Thousands of teens wake up every day afraid to go to school or leave the house. This is a result of the harassment and bullying kids are experiencing at school and within their community. The feeling of fear may be reduced in most teens who are being bullied if they had someone who knew how to console someone who is being bullied.
In addition to fear, bullying can create feelings of dread and isolation. All of these feelings can have serious emotional effects on victim, which could result in the victim self-inflicting harm upon themselves and/or retaliating against the bully. This is why it is so important to show support and have an understanding of what the victim is going through to help ease their pain and prevent any future actions of emotional distress and/or violence.
Why offer consoling
Imagine this…a young girl is a little bit overweight according to society’s standards of what is ideal. Because she is different from others in the classroom, kids start to pick on her. Over time, as the other kids see they are getting a reaction, continue to harass and bully the young girl only because they see they can get away with it.
Without support and a few consoling words, this young girl may feel like she is alone in this world. This is one of the worst feelings a young child can have and could leave to isolation and other of the many effects bullying has on children. This is why it is so important to understand how to console someone who is being bullied. Being able to do so will offer support and comfort to those who feel like they are alone.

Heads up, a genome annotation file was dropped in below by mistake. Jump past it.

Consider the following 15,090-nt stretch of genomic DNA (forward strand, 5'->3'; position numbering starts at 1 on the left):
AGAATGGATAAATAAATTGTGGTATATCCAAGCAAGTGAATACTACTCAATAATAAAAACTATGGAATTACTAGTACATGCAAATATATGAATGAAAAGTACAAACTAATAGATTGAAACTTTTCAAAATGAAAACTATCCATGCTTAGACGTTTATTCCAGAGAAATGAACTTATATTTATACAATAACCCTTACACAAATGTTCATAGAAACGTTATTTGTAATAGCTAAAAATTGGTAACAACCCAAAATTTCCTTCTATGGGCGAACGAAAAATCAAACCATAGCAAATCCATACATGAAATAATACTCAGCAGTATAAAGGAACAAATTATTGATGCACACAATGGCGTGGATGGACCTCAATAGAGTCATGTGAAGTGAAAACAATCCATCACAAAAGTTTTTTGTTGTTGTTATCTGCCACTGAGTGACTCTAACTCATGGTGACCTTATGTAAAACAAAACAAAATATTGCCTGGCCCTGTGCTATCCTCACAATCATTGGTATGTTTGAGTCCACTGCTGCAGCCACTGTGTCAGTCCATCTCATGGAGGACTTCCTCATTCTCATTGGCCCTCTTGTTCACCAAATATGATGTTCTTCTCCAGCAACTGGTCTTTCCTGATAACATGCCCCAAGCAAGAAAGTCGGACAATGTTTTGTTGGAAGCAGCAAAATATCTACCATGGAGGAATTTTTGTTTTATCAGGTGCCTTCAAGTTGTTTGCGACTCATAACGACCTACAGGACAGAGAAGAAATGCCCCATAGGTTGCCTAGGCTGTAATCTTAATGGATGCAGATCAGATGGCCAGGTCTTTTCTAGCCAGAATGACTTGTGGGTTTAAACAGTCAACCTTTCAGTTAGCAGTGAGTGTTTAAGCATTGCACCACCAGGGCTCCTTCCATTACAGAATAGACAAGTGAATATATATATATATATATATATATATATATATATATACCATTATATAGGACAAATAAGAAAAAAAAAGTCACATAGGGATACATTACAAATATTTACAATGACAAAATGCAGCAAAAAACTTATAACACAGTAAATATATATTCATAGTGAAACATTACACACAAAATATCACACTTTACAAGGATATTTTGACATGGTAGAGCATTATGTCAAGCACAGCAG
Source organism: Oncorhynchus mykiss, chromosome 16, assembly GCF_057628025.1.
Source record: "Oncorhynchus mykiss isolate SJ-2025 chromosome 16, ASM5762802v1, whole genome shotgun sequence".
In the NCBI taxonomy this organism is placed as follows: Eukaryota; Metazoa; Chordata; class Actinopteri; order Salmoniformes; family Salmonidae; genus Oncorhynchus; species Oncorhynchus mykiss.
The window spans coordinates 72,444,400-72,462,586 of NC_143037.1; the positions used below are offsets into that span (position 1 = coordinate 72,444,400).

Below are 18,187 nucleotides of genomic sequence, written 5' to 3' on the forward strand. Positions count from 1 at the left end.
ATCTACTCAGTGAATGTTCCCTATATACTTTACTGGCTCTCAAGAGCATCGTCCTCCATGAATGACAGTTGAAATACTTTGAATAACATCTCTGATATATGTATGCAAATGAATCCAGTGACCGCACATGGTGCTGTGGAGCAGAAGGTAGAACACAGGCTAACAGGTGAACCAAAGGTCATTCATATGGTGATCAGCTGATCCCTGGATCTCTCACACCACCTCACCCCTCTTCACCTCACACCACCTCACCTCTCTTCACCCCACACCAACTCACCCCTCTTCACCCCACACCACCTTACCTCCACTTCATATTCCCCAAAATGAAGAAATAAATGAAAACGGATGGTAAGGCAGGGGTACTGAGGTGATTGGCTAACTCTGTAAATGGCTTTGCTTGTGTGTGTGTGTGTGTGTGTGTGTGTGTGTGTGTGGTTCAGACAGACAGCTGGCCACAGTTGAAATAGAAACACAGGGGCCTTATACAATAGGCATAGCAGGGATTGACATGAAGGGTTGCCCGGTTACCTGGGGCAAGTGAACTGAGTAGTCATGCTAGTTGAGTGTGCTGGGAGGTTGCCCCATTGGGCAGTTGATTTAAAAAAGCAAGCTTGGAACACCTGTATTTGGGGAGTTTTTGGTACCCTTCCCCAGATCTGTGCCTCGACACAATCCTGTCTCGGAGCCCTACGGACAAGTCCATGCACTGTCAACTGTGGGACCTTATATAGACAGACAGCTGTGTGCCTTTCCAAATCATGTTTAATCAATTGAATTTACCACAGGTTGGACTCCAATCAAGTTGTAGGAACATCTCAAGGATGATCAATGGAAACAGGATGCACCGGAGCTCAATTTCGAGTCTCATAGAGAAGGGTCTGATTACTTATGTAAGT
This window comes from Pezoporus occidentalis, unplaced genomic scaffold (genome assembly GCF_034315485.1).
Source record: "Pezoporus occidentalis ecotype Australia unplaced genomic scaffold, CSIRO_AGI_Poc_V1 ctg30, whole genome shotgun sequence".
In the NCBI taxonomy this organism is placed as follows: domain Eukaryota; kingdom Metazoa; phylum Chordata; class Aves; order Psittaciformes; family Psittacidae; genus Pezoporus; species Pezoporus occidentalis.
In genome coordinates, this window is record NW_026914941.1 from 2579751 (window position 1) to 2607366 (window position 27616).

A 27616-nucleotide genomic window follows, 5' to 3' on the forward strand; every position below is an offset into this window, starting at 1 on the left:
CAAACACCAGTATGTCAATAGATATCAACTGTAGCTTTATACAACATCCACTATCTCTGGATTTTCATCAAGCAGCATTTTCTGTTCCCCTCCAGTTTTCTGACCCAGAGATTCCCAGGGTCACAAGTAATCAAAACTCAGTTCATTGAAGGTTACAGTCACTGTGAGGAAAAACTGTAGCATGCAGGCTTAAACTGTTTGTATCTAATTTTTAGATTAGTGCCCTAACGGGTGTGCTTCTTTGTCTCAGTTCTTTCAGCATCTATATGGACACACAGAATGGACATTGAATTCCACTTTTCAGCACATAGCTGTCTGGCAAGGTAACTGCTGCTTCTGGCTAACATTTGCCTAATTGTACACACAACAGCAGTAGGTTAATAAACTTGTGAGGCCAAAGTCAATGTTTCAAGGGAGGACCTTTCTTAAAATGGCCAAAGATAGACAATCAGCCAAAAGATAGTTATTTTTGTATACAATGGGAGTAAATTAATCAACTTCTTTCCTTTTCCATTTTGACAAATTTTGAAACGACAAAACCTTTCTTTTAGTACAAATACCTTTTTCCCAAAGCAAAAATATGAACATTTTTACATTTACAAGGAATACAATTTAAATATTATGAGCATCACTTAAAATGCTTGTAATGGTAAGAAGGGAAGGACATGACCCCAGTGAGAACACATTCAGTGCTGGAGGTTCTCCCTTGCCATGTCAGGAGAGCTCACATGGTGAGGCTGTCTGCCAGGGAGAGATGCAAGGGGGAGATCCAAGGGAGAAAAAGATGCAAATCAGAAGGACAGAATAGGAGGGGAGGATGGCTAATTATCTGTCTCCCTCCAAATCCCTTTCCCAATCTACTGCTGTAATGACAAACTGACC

Definition of consolation
In order to be able to offer support and to be able to properly console someone, you must first be able to define consolation. Knowing all of the aspects and meaning behind the word will help you offer proper words of encouragement and support someone needs after being bullied.
The definition of console is being able to alleviate the grief, sorrow or disappointment someone feels. In other words the general console definition means offering solace or comfort to someone experience heartache or pain. Both things a victim of bullying needs to feel loved and feel like there is a way out of the situation they are currently in.
There are so many things you can do to show support and help console a child who is being bullied. Let’s take a look at the top things suggested by the Eunice Kennedy Shriver National Institute of Child Health and Human Development to do when a child is being bullied:
- Listen to the child
- Offer suggestions to get the bullies to stop
- Offer to go with and get help
- Follow up with the child regularly to see how things are going
- Spend time with the child
On the other hand, there are some things that can be done to help reduce the chances a parent raises the bully. If you see a child bullying another, here are some of the top tips on how to address this heinous behavior:
- Make sure the child knows this behavior is unacceptable
- Explain the consequences of being a bully
- Continue to be a good role model
- Spend time having fun with the child
According to Nemours, supporting those you see being bullied is another way to console and help those who have fallen victim to school yard bullies. Stand up for the victim by telling the bullies that the way they are treating the victim is wrong and their actions are not funny. Just remember to remain calm and show your support.